Also “intensifiers” can be challenging for sentiment analysis. A user who writes “The company’s comment on this issue was pretty good,” creates a nuance that would not be there if we read the same sentence without the word “pretty.”
In conclusion, it’s important not to rely on very basic and simple sentiment analysis tools, which are definitely not going to capture the complexity of human sentiments expressed through text.
Steps in Sentiment Analysis
As we dig further in understanding this powerful marketing and branding tool, let’s look at the pipeline of steps usually applied in sentiment analysis.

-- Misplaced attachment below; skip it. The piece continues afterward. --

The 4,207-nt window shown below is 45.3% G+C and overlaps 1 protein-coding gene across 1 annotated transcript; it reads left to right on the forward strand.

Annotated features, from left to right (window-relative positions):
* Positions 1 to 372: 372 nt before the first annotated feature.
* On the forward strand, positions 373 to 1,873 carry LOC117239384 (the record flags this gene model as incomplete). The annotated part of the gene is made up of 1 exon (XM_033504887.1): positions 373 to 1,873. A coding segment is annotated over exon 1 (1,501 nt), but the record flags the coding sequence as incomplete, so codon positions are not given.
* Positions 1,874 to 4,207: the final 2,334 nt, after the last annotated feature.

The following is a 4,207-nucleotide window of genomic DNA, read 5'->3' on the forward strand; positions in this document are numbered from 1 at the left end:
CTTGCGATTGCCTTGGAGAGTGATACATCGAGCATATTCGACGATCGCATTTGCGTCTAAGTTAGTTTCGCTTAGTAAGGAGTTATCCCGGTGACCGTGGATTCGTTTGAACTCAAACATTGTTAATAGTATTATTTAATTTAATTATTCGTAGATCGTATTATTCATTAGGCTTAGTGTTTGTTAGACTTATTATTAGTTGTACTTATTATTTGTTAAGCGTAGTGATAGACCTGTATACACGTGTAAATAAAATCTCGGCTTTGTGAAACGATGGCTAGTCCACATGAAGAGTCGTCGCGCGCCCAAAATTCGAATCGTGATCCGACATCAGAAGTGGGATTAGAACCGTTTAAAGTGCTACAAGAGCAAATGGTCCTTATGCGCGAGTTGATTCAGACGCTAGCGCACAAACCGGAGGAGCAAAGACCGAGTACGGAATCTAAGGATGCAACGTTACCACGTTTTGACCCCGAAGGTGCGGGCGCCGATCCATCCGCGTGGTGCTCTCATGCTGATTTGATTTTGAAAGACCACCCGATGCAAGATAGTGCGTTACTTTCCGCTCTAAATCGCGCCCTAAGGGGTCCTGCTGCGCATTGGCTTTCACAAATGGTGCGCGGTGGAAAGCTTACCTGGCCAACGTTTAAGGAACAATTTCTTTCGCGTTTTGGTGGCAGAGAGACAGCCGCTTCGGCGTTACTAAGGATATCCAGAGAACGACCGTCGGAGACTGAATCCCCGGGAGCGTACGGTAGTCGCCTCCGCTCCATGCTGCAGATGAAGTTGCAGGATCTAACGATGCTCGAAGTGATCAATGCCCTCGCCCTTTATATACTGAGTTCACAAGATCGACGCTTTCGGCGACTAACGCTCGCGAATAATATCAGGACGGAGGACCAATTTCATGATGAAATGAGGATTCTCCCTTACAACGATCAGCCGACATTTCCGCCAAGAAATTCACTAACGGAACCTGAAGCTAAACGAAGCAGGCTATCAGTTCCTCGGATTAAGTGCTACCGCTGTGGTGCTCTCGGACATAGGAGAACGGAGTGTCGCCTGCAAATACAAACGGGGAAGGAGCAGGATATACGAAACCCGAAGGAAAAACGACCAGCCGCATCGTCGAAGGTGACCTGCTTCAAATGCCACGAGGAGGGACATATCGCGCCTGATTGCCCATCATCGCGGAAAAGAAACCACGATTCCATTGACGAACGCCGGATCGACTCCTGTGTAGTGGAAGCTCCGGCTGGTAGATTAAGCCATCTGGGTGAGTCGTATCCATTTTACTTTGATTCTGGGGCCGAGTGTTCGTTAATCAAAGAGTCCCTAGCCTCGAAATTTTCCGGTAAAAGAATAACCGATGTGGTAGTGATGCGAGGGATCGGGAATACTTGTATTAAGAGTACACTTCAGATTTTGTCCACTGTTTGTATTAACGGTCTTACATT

In this pipeline sample, we’ll consider sentiment analysis for a given company or brand.
Step1: Data gathering- First of all, we need the data that we will later analyze. We can gather data from social media, namely Twitter, using scraping tools, APIs, customers’ data feed, and so on. We can also gather data from user reviews on services like Google and Yelp. We’ll be looking for all mentions of the company or brand over a specific period of time. This practice is very common in all forms of social media listening.
Step 2: Text cleaning- Text cleaning tools will allow us to process the data and prepare it for the analysis by removing stopwords (a, and, or, but, how, what…), punctuation (commas, periods…), and checking for stemming. These tools will allow us to “clean” or “strip” the texts from anything that might be irrelevant to the analysis.